No doubt this image is effective. It brings to light the pointless cruelty that often forms part of human-nature, while foreshadowing Raskilnikov’s own thoughtless homicide. However, the sheer helplessness of the horse in this scene, which happens to occur towards the start of novel, can put the most perseverant reader off. It may be possible to highlight these same issues with less negativity, however, perhaps it is Dostoevsky’s intention to force the reader into an uncomfortable reflection.
Crime and Punishment, being a classic, intends to provide some sort of insight into life. A more literal examination of the book would lead the reader to draw parallels with the Crime and Punishment in Western liberal democracies, USA being the best example of this. The United States accounts for 5% of the world population, yet 25% of the world’s prisoners, leading the world in gross prison population. Yet, every year, one out of five Americans are victims of crime, amongst the highest in the world. Dostoevsky’s insight in prisons role in criminalizing people, is relevant, and seems to be backed up by the statistics. However, it is the contrasting, dual traits of characters that provided the deepest insight for me. The realization that people are characters in transformation is not only interesting, but has practical application for any member of society. While it may help one to be empathetic towards others, it also encourages one to transform and surpass oneself. Possibly akin to Nietszche’s ‘Superman’ philosophy, which may account for his praise of Dostoevsky.
This book is not very entertaining. Except for Luzhin, few moments offer comic relief. However, the heavy, toxic atmosphere forces the reader along a path of uncomfortable reflection. The reader is made to face unhappy truths about human nature, irrationality and cruelty. In addition, the reader sees the world he knows painted in the dull, depraved shades that color Raskilnikov’s mind. Seeing the world through this lens, along with the transforming characters that the reader is introduced to, encourages the reader to change his outlook on life. While one is not meant to adopt Raskilnikov’s negative view, one must just acknowledge that these views exist and are valid. Thus, the real value of this book lies in this uncomfortable reflection that might result in a change in perspective.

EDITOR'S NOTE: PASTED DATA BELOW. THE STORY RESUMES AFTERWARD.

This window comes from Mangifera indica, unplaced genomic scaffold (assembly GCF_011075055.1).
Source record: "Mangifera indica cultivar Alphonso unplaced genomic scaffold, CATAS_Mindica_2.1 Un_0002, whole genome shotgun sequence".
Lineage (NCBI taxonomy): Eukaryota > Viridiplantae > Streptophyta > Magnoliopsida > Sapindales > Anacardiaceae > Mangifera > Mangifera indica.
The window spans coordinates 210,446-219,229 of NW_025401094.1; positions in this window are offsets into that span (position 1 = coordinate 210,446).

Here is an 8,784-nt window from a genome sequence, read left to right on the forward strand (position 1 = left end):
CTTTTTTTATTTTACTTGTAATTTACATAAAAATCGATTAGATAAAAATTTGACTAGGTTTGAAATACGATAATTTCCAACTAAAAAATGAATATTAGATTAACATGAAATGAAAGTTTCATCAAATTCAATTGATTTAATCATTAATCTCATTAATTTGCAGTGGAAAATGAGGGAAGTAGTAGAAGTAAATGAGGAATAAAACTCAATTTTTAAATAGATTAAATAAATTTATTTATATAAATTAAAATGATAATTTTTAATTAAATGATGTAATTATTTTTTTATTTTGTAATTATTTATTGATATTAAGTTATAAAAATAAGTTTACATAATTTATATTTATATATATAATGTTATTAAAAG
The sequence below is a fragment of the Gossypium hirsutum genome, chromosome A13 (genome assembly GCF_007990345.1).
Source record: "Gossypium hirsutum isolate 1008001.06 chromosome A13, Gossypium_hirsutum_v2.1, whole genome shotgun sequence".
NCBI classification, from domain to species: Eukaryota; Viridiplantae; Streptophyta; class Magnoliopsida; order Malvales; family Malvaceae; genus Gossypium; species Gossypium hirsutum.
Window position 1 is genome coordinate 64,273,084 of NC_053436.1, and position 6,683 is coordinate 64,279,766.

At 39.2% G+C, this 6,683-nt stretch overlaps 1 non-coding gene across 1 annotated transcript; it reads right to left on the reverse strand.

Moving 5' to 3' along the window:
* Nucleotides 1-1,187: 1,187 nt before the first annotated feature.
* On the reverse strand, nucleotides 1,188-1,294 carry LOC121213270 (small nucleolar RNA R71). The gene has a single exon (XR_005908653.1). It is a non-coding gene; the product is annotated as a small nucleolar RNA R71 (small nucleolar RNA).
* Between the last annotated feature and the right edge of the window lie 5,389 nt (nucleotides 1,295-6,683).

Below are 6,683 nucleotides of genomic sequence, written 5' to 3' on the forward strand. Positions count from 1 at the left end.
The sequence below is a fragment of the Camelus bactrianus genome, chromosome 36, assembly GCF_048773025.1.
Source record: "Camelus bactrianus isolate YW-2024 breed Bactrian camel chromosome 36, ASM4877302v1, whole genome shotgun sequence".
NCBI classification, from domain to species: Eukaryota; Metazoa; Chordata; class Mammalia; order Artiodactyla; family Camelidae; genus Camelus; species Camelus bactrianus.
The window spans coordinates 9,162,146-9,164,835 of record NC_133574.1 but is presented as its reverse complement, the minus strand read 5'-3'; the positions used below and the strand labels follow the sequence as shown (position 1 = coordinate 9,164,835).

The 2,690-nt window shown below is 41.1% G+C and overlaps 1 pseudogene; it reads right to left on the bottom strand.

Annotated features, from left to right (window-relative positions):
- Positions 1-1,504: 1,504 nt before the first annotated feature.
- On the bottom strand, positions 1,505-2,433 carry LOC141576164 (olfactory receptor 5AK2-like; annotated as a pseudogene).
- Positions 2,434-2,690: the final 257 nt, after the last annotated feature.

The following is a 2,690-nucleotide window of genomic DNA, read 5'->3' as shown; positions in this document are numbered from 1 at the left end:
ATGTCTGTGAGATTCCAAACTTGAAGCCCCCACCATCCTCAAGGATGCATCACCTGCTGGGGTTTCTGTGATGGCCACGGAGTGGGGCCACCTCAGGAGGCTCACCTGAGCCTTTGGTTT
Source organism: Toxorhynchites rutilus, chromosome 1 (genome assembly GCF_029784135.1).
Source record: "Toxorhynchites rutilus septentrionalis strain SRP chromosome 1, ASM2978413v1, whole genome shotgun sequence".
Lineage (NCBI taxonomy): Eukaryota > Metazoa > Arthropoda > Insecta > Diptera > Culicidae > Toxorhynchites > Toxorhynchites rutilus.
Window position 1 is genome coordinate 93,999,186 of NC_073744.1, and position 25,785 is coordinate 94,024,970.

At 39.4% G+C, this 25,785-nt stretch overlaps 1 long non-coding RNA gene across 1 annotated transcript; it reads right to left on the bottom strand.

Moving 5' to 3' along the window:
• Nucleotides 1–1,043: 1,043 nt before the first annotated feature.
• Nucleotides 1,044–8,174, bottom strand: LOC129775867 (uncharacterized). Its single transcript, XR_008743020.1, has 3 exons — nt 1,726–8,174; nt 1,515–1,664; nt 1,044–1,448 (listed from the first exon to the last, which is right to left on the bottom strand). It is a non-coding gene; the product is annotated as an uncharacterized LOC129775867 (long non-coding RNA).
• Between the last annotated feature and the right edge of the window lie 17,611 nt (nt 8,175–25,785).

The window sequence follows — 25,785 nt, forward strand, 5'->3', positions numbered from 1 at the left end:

While I can’t say I enjoyed this book, reading it was probably one of the most important things I did this year. While it was unable to permanantly mar my optimism about life, it has added a certain amount of caution to my thoughts and actions. Along with A Brave New World, this book led me to write my latest piece in the Hawks Eye Newspaper, easily the most pessimistic piece of writing I have ever written. In fact, this novel caused me to fling away my usual enthusiasm for school, and replace it with a listless attitude that was probably not very beneficial for my Grad year! While diction used ia rather simple, the complexity of the mainly gloomy situations, emotions and dialogues makes the novel surprisingly challenging to read. On the other hand, for the characterization alone, this book is a worthwile read. Nietschze’s praise may not have been that off the mark, after all.